Ah, the harp player.  Who was to guess that he was to be the greatest military mind the Hebrews would produce for a thousand years?23  First there was the Giant Event—not meaning a huge car sale, but an actual giant.  The harp player—his name is David, in case you didn’t guess—wiped that giant out with quick motion, no armor and a speedy weapon.  Then his little troop began knocking down the enemies of Israel.  Then the cheerleaders—the final downfall of Saul—began chanting, “Saul defeated crowds/David multitudes!”  Once he heard this shout—once or twice a day, a hundred times during victory parades—he knew one thing—David must die.24
First, in a fit of rage, he threw a spear at David.  Missed.  Next, he tried to have David kill himself.  “Hey, Dave.  I was just wondering, you wanna marry my youngest daughter.  Oh, don’t worry, I’d love to have you as my son.  But there is a price.  Just bring me a thousand penises from our enemies.”  Next thing you know, two hundred Philistines were singing soprano and David’s father-in-law had a lot more sex toys than he knew what to do with.  Then Saul sent assassins.  But David’s new wife heard of the plot, and threw David out the window to save him. 
After Saul raged at Jonathan for being friendly with David, David figured it was time to high tail it outta there.  So he ran to the desert with a small band of men.   Saul, in his delirium, knew that David was running away in order to establish an army to overthrow him and become king himself.  Since he couldn’t find David himself, he began attacking the “supporters of terrorism”.  When his son, Jonathan, spoke in favor of David, Saul threw a spear at him. 
Then Saul heard from his foreign spy, Doeg the Edomite (Edom was a national enemy of Israel) that David was last seen in Nob, where the ark of the covenant was being held.  Saul rushes to Nob with a small force and confronts the high priest there, Ahimelech.  “Son of Ahitub, what assistance have you been giving my enemy, the traitor David?”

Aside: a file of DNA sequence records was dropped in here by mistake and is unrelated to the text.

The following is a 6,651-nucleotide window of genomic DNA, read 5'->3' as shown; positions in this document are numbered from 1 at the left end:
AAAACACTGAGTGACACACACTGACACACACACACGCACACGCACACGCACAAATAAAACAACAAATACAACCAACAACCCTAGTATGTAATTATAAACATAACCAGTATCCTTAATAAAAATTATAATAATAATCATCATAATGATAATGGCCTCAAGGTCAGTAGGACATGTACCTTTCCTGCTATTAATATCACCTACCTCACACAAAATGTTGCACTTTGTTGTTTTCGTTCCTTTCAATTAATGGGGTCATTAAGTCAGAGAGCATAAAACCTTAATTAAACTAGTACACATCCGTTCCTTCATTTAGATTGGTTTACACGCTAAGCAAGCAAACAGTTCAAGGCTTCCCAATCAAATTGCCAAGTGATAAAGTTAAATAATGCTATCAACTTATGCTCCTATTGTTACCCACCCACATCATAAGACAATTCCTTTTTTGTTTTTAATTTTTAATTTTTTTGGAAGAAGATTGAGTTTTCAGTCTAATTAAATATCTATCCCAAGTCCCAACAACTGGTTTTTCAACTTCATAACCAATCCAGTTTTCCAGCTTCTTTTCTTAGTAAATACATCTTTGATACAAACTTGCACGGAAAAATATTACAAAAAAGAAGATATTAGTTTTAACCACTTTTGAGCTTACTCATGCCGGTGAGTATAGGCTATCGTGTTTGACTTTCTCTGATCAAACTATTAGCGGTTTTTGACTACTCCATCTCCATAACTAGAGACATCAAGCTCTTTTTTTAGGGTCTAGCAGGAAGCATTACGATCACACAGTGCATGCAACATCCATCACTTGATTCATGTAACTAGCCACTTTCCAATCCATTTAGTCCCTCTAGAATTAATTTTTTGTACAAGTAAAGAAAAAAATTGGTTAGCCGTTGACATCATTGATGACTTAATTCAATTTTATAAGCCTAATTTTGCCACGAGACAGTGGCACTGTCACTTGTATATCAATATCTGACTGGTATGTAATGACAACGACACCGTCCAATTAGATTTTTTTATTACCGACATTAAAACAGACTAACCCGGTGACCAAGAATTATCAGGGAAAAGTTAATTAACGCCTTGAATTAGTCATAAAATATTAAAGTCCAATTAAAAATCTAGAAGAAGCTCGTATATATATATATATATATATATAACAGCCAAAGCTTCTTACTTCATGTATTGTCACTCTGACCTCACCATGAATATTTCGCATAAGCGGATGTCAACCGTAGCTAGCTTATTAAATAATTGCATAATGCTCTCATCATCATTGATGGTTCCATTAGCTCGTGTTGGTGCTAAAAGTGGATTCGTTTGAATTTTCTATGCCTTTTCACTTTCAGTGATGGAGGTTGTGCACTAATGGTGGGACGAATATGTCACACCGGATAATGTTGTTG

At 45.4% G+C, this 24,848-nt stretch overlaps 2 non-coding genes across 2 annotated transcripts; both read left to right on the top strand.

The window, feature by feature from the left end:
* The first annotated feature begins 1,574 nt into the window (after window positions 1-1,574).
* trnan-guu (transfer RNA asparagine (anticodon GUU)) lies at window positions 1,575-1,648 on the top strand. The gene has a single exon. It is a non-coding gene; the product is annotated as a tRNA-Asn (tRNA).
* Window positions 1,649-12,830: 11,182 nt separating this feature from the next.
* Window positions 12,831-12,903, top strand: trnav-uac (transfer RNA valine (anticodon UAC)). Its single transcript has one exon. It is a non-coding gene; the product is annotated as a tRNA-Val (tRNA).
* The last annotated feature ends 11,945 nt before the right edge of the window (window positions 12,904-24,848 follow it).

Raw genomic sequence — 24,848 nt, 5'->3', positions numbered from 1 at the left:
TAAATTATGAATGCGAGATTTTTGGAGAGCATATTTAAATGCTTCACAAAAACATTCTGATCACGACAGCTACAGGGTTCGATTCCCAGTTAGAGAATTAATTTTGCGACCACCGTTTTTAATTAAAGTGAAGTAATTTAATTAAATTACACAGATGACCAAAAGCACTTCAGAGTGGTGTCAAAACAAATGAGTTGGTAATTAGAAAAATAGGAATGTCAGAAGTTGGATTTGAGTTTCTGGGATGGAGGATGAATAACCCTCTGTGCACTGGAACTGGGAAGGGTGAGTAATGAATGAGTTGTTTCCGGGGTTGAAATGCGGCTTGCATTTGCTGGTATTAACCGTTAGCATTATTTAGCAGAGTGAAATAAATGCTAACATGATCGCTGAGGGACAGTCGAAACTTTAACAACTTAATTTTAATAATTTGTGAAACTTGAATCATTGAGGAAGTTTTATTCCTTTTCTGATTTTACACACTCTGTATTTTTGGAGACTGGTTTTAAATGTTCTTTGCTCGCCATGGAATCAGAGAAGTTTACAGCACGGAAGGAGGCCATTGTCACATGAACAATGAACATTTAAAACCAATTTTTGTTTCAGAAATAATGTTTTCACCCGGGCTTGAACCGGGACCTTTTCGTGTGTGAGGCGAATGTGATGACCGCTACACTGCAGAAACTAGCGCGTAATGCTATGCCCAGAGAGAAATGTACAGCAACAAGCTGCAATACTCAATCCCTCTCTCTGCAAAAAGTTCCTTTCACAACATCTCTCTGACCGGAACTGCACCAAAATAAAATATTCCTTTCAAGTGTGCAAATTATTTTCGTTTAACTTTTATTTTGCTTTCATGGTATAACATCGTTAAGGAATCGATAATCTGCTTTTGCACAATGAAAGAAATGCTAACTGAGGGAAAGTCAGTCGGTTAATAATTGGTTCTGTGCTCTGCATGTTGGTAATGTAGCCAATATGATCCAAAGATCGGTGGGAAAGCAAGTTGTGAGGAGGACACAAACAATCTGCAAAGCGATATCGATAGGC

“I have not helped any of your enemies, my king.  But to David I gave supplies and the sword of Goliath.”
“Why have you helped that son of a whore?  You have even sought God for him so that he might ambush me at night!”
“Who is a more faithful assistant to you than David?  He was going about your business and so we helped him.”
“Liar!  You are all traitors to me”
Then Saul turned to his men and said, “Put them all to death!  The whole village!”
Saul’s men stood, looking at their sandles.  One was emboldened to say, “How can we touch the priests of God?  We will not be cursed by doing such evil!”
Saul proclaimed, “Will no one dare to obey me?”
“I will.”  And Doeg the Edomite pulled out his sword and killed each priest, each woman, each child in the village, while not a single one raised a voice in protest out of obedience to their king. 25

Thus did Saul change from being the humble king to an oppressor of God’s people.

*     *     *